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Thread: Aircraft obsolescence

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    Default Aircraft obsolescence

    I am trying to find out the procedures in the AM/RAF for dealing with aircraft obsolescence. I am hoping there might be some knowledge out there among members or even references that I could follow-up at the TNA. I have searched a fair bit on Discovery and followed up possible leads at Kew (when it was open) but without much luck.

    I have assumed that the procedure would be associated with the appropriate AP (Air Publication) for the aircraft type but I have not been able to confirm that. The fragments of information I have found seem to indicate that obsolescence was announced in a fairly low key way perhaps in AM Weekly Orders or something similar eg “…from (date) the Spitfire I is deemed obsolete…” That announcement did not mean that all units flying the type would be immediately re-equipped. The key issue seems to be that from that date no more money should be spent on the specified aircraft… all work to modify aircraft before issue should stop… aircraft should no longer be repaired if damaged or faulty… unserviceable aircraft were to be struck off charge and/or reduced to spares…

    From an analysis of Forms 78 it seems possible to make a rough guess about obsolescence but if there are more precise records I would be very pleased to know about it.

    Any help gratefully received

    Steve

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    Default Re: Aircraft obsolescence

    Steve, Hi,
    I presume you are talking about 'planned obsolescence'? Petter had more than the outlines of the Canberra on the back of the traditional 'fag-packet' by mid-1944. At that stage D-Day had just happened, and we were still yet to win the war using (inter alia) the Lancaster (or its son, the Lincoln) which the Canberra would make obsolescent. But that was planned, inasmuch as the engineering was there - all it needed was those two rare commodities, political will and sufficient money. It was a well known system wherein the major variables were usually the continuing/regular supply of political will, and large amounts of money.
    That is a totally different kettle of fish from the occasion when the Crew Chief, in the depths of some Valiant in 1964, found a big crack (it was something like that!). They looked at a lot of Valiants. They all had it. Somebody up at the Air House had to tell Their Airships "The Valiant is obsolete"!! We were lucky? The Valiant had been a rapidly produced, low-cost(relatively!!), stop-gap. The other two V's were longer in the gestation (and, maybe, more expensive?) but they eventually filled the gap! (Indeed, I was privileged to provide some of the "Met" for the BLACK BUCK missions on Op CORPORATE).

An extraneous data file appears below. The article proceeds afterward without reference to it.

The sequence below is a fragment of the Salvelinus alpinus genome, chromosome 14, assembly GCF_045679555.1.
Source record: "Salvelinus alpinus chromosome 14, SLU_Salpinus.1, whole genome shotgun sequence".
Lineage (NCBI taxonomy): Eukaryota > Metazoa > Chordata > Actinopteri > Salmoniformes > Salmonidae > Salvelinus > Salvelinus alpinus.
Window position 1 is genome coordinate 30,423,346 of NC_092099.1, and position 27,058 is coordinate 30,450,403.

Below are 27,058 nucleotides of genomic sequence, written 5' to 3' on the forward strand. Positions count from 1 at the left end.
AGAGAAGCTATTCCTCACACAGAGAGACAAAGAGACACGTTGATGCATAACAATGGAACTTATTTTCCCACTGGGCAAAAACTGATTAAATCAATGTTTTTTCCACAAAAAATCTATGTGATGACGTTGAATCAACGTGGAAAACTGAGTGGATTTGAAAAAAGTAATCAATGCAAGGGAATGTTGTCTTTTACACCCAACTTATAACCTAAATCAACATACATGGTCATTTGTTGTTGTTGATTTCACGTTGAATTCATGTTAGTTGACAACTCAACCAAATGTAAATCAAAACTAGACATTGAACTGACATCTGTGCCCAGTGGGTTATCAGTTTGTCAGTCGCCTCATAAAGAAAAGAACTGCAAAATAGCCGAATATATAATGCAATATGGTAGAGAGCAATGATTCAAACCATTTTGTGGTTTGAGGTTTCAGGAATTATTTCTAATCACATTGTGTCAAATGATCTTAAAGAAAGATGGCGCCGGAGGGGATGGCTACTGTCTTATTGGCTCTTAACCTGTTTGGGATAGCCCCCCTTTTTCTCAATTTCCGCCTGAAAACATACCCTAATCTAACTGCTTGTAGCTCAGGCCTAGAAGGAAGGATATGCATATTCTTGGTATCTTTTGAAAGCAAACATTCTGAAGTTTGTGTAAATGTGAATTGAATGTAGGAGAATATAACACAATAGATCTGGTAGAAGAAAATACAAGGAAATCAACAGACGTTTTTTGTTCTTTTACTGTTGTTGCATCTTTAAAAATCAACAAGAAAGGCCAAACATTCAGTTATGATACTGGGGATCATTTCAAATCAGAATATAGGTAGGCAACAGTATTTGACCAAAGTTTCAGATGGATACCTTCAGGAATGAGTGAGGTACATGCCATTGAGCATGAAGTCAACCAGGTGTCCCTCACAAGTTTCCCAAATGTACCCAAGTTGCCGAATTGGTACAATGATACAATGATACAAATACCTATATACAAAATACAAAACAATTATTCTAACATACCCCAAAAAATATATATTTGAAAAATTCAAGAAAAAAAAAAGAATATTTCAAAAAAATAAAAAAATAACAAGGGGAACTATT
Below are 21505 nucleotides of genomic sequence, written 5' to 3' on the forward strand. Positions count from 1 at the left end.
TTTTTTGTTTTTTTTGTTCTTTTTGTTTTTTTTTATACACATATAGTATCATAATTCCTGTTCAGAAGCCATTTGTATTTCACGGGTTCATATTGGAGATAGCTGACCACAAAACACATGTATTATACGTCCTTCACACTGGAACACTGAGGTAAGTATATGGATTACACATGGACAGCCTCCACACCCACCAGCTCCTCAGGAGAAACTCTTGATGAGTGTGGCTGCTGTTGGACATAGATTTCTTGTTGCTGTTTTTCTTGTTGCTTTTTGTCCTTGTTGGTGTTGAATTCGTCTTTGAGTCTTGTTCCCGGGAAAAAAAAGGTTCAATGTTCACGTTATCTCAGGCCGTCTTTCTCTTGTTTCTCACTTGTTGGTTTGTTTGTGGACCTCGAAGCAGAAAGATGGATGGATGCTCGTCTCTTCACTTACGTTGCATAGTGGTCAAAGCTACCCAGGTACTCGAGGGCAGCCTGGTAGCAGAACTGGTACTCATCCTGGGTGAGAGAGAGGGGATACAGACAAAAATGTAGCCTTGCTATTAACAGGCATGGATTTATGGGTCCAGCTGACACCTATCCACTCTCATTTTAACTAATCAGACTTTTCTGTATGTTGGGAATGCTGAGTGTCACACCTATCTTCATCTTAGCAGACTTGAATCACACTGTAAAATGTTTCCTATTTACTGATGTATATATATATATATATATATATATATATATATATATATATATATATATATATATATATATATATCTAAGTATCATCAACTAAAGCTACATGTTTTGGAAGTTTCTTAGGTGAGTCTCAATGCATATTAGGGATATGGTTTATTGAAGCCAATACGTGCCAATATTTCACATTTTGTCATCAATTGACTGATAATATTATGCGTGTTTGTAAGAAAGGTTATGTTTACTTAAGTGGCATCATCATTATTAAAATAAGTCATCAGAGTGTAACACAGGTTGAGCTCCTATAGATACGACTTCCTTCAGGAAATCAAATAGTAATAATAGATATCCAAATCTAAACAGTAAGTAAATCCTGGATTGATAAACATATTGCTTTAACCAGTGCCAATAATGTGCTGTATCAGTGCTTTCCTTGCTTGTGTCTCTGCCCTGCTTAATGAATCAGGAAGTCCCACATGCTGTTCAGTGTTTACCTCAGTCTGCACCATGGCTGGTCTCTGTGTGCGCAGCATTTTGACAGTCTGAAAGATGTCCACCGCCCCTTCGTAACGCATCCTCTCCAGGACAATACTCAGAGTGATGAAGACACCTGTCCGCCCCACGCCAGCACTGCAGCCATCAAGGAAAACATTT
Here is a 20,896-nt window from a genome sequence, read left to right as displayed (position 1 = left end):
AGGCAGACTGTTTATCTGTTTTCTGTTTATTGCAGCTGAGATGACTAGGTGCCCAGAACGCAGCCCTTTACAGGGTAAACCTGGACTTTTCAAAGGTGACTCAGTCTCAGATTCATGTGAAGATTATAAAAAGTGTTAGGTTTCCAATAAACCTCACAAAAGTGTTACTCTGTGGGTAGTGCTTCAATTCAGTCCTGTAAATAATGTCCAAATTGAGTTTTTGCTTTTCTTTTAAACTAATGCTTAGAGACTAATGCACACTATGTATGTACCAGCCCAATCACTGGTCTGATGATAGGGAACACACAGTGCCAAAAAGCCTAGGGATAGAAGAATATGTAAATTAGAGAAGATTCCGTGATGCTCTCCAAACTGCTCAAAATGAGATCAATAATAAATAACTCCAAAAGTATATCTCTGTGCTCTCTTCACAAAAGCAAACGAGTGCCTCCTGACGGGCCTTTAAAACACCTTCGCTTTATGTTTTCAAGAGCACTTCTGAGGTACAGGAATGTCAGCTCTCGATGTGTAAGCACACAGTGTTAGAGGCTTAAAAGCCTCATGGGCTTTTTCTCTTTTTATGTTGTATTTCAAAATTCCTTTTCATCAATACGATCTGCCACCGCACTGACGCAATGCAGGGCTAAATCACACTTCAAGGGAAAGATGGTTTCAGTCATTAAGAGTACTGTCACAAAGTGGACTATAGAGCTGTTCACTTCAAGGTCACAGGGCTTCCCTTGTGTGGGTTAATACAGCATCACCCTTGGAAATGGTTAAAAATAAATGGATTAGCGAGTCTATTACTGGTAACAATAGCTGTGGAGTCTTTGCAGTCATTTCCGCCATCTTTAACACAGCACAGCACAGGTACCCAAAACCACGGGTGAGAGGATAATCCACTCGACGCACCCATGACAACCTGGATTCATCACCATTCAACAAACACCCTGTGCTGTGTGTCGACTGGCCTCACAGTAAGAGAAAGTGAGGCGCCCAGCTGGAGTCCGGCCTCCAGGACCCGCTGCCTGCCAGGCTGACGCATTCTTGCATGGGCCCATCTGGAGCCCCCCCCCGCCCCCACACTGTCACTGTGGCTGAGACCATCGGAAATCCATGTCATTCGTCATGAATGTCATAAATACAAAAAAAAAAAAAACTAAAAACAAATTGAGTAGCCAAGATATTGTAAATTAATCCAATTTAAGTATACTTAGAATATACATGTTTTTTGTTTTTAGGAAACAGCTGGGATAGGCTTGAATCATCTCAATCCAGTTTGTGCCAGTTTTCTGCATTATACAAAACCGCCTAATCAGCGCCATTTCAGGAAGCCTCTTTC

The two scenarios are distinct. One is planned - the other wasn't. Authors should be aware of the difference!
    HTH
    Peter Davies
    Meteorology is a science; good meteorology is an art!
    We might not know - but we might know who does!

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    Default Re: Aircraft obsolescence

    Steve, I have no great depth of knowledge on the RAF's inner thinking on aircraft obsolescence, then obsoleteness (yes that really is a word!), but I have my own ideas on how it probably worked. I think that all new aircraft types, once they had been approved for any type of production (limited, or even mass production) were assumed to be suitable for purpose and it was hoped that (barring the usual annoying "bugs" in the design or in chosen components, which could be remedied with a bit of effort) they would rise to the challenge and eventually prove themselves in operational service, so a certain amount of faith was called for before production was approved. Leading up to WW2, certain risks were taken in ordering some fairly radical new types into mass production, such as the Lerwick, Beaufort and Botha, as well as the Stirling, Manchester and the Whirlwind fighter, many of which had brand new designs of engines, turrets, control systems, etc. Another "odd" aircraft of this vintage, from well-known manufacturer (the "Don" trainer) is remembered (if at all) for the ill-thought out specification which gave rise to it in the first place, and its short and miserable career with the RAF. As Board members well know, most of the named aircraft were only partially, or not at all successful, for various reasons, although the Whirlwind was interesting in that, although having some limitations, was kept in front line service for longer than you would expect. I am certain it was declared "obsolescent" at some point, but I am not certain as to exactly what that entailed, but probably that no further development or modification of the type was permitted (unless modifications were introduced for reasons of flying safety), and likely it might be taken off operational flying, and perhaps relegated to any non-operational duties which it might have some capability to fulfil. When declared obsolete it was likely considered that no real purpose for retraining the type in further service (operational or even training or even "miscellaneous"), at which point any remaining spare parts held by the RAF (or even the manufacturer) could be disposed of as scrap, or converted to fit other duties. After a certain point, all Air Publications pertaining to the type would also be declared obsolete, and could be destroyed, or converted to paper pulp. Some aircraft produced in largish numbers, even if their performance was rather mediocre, managed to make themselves useful in secondary roles, such as Ansons, Defiants, Rocs, Battles, and even the dreaded Botha, but NOT the unfortunate Lerwick (just too dangerous I think!) My 10 cents worth. Basically the RAF/Air Ministry valued aircraft capable of carrying out the job asked of them, equipped with reliable airframes, engines and equipment, and capable of being flown by "ordinary", rapidly trained flying personnel, and maintained by equally quickly trained erks under the supervision of some higher trained NCOs trained at Halton, etc.